1. re: jodymaryk

                      The really intreguing thing is that some Dim Sum items may have a Viet leaning.

                      1. re: kirkj

                        The owners must be Vietnamese-Chinese (most Vietnamese restaurants are owned by ethnic Chinese anyways). It's an area that has a large population of both groups, so they're just playing the numbers.

                        1. re: HungWeiLo

                          Interesting, their dimsum menu is almost verbatim that of Monsoon (another Viet/Chinese place); a former chef perhaps?

                      2. re: jodymaryk

                        We tried it even though it was the first weekend of its opening. Overall, I think its good. We got there about 10:10 and were one of the first. That may be the reason that they had just the standard dim sum fare, or maybe because it was the first weekend. I'm sure they will develop and serve more innovative specials. The Har Gao (smallest I've seen) and the Nor Mai Gai tasted very good. Spareribs w/black beans and the sesame balls were standard. We would not get the Chung Fun (mushroom) or the sticky rice in steamed bun again. Not enough filling in the Chung Fun and the wrapping was a bit hard.
                        Our favorite is still Jade Garden. If we didn't want to go to Seattle, we would chose Tea Palace since Top Gun is so crowded if you don't get there at opening.

                        1. re: kirkj

                          Thanks for the update. It doesn't sound as if it was to bad. Looking forward to trying it. We are going to wait a week or two but I am chomping at the bit to get there. Drove by yesterday morning and seemed like quite a few cars. There is also a new bakery next door to it call "Simply Fresh" although I have not been there either as baked goods in my house are dan-ger-ous!! I am sure I will break down one of these days and pop my head in there.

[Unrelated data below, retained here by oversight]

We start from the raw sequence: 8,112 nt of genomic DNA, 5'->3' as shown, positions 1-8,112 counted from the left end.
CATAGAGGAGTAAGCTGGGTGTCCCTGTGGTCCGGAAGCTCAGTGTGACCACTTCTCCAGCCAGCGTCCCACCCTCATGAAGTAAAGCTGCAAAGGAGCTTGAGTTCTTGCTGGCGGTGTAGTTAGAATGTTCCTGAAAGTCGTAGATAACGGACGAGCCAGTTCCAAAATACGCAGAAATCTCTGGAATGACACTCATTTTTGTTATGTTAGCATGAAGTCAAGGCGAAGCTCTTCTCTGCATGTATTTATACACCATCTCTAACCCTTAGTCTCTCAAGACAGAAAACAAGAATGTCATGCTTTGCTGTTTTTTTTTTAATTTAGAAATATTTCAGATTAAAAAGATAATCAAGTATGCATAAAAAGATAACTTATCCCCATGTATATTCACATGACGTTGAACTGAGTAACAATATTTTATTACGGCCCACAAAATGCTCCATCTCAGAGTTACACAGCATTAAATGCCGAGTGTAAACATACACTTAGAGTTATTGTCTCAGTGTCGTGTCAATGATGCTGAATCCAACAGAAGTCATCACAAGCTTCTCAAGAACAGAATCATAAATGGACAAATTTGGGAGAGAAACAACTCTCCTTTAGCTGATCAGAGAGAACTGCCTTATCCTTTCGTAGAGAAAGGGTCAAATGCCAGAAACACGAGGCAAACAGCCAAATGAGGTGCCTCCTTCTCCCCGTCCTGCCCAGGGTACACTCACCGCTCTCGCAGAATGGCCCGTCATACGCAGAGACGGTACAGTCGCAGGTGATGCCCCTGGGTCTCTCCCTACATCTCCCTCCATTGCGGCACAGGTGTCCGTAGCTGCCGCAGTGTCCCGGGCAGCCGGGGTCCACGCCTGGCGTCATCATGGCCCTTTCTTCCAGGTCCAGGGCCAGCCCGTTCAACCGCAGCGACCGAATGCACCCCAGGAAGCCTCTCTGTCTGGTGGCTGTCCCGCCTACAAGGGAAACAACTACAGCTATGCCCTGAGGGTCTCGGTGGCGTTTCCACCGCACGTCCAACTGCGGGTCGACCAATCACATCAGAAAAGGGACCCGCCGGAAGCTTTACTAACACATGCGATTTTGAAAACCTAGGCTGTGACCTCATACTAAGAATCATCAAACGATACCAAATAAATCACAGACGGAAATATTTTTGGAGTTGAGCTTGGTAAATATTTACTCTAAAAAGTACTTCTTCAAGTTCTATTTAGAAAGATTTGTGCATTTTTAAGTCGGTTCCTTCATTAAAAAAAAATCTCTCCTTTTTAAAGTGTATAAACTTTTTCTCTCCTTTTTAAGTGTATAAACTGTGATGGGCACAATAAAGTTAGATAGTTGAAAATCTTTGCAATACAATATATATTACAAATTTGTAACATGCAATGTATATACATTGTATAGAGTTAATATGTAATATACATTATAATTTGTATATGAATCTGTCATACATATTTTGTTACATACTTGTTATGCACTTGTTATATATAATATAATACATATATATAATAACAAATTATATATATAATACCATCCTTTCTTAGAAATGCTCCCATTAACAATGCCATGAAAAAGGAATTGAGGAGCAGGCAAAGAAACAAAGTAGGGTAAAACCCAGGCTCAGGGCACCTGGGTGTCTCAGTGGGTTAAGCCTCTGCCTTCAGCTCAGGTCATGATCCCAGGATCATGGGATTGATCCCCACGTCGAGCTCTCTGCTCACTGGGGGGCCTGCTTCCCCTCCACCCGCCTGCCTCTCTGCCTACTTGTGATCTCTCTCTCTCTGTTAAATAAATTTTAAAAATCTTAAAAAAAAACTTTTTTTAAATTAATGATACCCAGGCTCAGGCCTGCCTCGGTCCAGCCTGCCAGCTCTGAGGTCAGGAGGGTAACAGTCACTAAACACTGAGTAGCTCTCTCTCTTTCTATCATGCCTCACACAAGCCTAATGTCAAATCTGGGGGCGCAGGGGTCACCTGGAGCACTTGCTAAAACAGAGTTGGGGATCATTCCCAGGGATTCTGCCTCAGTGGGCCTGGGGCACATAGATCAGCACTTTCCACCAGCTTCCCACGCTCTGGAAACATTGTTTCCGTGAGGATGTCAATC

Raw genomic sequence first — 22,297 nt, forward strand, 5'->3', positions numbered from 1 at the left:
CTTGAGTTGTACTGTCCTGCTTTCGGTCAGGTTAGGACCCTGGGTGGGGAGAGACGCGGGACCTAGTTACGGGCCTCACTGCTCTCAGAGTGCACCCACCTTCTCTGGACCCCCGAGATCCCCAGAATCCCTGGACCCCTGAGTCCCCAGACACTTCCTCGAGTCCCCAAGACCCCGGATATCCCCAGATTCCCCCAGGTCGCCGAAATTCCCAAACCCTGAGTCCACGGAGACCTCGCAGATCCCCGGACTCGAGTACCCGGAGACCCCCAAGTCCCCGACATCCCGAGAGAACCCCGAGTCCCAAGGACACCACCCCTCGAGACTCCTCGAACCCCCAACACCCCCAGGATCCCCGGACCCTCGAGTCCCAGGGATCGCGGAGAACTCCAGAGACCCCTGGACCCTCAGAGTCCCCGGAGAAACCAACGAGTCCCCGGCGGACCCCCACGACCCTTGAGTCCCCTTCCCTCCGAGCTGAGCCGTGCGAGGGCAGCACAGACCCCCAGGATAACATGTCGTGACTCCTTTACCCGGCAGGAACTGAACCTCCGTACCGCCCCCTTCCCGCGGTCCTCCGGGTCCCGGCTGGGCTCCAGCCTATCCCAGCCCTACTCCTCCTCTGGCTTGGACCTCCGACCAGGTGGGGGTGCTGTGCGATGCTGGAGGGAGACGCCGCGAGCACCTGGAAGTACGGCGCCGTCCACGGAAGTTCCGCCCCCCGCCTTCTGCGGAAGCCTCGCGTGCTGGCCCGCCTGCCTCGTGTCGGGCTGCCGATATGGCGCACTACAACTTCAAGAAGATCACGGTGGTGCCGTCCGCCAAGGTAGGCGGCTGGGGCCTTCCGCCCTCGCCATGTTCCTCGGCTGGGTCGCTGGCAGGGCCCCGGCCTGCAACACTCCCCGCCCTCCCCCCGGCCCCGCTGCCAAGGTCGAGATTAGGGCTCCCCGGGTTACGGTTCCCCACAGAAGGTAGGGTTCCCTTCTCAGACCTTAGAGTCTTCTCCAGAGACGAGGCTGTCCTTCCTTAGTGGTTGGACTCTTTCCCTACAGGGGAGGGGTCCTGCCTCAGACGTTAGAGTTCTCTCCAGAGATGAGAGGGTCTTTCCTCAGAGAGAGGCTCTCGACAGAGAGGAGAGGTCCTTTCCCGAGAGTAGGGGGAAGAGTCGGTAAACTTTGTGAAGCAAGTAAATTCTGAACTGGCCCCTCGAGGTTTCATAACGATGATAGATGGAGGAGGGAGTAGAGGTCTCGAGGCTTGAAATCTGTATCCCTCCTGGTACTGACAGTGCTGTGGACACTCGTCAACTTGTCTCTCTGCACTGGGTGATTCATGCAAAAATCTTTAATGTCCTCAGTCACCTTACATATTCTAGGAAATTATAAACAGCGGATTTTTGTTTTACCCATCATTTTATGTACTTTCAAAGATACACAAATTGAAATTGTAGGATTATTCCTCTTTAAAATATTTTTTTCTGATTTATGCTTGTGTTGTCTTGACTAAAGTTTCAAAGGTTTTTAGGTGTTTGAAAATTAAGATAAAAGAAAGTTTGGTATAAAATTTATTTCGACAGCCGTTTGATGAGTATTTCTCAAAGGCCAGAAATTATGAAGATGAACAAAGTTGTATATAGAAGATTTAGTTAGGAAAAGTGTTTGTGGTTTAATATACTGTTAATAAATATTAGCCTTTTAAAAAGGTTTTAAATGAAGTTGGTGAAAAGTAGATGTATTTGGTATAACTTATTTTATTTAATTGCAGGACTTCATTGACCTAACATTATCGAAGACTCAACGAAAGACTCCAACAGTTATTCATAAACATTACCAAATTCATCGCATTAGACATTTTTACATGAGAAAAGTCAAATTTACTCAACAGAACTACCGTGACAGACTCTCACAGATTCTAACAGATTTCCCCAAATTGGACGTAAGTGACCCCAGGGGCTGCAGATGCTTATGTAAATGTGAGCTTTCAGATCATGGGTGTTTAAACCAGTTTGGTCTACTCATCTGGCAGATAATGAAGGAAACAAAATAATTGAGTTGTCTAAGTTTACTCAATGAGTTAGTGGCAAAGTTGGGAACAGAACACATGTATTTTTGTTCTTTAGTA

I am kind of a newbie to dim sum so don't know things by their name, except the Hum Bao and sticky rice. What is Har Gao, Nor Mai Gai? We have been to Jade Garden and thought it was alright, except dirty and have hit Top Gun a couple of times and like it there. We did Imperial Palace at the Great Wall but seemed to be too early since as we were leaving more interesting things were coming out on the carts.

                          Thanks again for the update!

                          1. re: jodymaryk

                            picture of har gao click on Steamed items, then the 3rd item
                            jody, have you tried O'Asian or Noble Court yet?

                            1. re: barleywino

                              Thanks for the link! I want to eat there!

                              I have had that before just didn't know it's name.

                              No we haven't eaten at either. I am not sure where O'Asian is and just haven't made it up to Noble Court. I was born and raised in Bellevue so know where it is located. Guess we should try it one of these days although now we live in Renton. Which do you prefer?

                            2. re: jodymaryk

                              Har Gao is shrimp dumpling and Nor Mai Gai is the sticky rice wrapped in lotus leaf. The staff at Tea Palace all seem to have good English skills and they are friendly and helpful. The back of the talley sheet at your table has their basic stuff in three languages (including English).

                              1. re: kirkj

                                Thanks for the descriptions. May have to try it sooner or later. Looking at the pictures on the link that barleywino sent, is making me hungry for dim sum! If it is good, we can walk there and back to wear of some of the calories!